The reliability of human memory, though typically seen as quite accurate and trust-worthy, has been questioned by researchers in recent decades. In particular, one area of memory that has raised questioning is emotional memories that are extraordinarily vivid and detailed, which were first referred to as ‘flashbulb memories’ in 1977 by Roger Brown and James Kulik, which occur due to powerful events such as the death of Princess Diana, and the terrorist attacks on 9/11. These memories are not as reliable as perceived, and do not provide accurate details of past events reliably. This can be seen in the following two journal articles; one which looks at memory recollection after 9/11 occurred over 3 different time periods, straight after, 1 year after and 3 years after, and the other looks at the flashbulb memories produced after the nuclear attacks in Japan in 1999. It is important to adopt the idea that flashbulb memories do not provide accurate details of past events reliably, and more so look at them just like every other memory.
The first journal article examines long-term retention of memory from the tragedy that is the terrorist attacks of September 11. The study had over 3000 individuals from seven US cities report on their learning of the attacks, as well as details about the attack, one week, 11 months and 35 months after the assault. The following were focused on in the study: “ (1) the long-term retention of flashbulb and event memories, (2) the comparative retention of emotional reactions with the retention of other features of a flashbulb event, (3) possible difference in the underlying processing associated with the formation and retention of flashbulb and event memories, and (4) the factors that shape long-term retention, including the role of memory practices. “ (Hirst W. Et al, 2009, para. 3) The study was conducted simply through 3 similarly designed surveys for the different time periods, with the first 6 questions relating to developing consistency of flashbulb memories, the next 4 on the accuracy of event memories, and the remaining questions on predictors, with confidence levels recorded for each answer as well. Concluding the research study, it was found that the rate of forgetting for flashbulb memories and event memory slows after a year, the strong emotional reactions drawn out by flashbulb events are remember poorly, and that the content of flashbulb and event memories stabilizes after a year.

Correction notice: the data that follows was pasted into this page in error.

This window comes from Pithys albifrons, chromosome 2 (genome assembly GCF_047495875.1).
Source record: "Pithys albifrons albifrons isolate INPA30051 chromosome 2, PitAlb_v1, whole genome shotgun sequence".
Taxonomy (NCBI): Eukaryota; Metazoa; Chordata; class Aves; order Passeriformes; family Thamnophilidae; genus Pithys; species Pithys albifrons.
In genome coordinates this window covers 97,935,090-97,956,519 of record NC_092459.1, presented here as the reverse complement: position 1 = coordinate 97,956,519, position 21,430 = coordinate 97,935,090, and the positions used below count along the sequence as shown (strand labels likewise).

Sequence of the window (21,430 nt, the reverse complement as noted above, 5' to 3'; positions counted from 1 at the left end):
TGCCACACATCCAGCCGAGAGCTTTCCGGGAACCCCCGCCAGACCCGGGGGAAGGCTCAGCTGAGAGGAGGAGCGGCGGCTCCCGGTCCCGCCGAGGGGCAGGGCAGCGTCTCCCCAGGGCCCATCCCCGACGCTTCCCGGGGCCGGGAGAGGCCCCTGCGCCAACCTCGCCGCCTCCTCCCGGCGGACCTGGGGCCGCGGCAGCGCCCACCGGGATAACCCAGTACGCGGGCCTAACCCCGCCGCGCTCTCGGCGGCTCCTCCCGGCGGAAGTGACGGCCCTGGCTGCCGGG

The second journal article consists of a study that looks at the nuclear accident that occurred in Japan, in 1999 and whether or not different aspects such as the source, place, activity or people have an effect on the accuracy of flashbulb memories. The study was conducted through a questionnaire which was distributed twice; 3 weeks and a year after the event occurred, to people that lived on the site of the bombing as well as in the surrounding area. The questionnaire asked such questions as “from where did you receive the news?” and, “how many times did you talk about it with other people?” at both time periods to see the consistency of answers, along side to see if there was any outside influence on the persons memory. The results from the study determined that only a small portion of participants indicated accurate flashbulb memories, alongside this, those that did have accurate flashbulb memories reported rehearsing the memory more than those that had inaccurate memories - this encourages the idea that flashbulb memories are formed through rehearsal, rather than at encoding. (Otani, h., et al., 2005, p. 6)
Like every study, the one regarding September 11th also has strengths and weaknesses when collecting and evaluating the data to come to a conclusion on the accuracy of flashbulb memories, however the strengths of the study outweigh that of the weaknesses. The first strength of the study is that it provides data not only from one time period from when the event occurred, but from...
References: Hirst W, et al., (2010) Long-term memory for the terrorist attack of September 11: Flashbulb memories, event memories, and the factors that influence their retention, J Exp Psychol Gen. May 2009; 138(2): 161-176, DOI: 10.1037/a0015527
Lilienfeld S., et al., (2012) Psychology - From Inquiry to Understanding, Chapter 8, p 328-338 , NSW, Pearson
Otani H, et al., (2005) Remembering a nuclear accident in Japan: Did it trigger flashbulb memories?, Memory, 13:1, 6-20, DOI:
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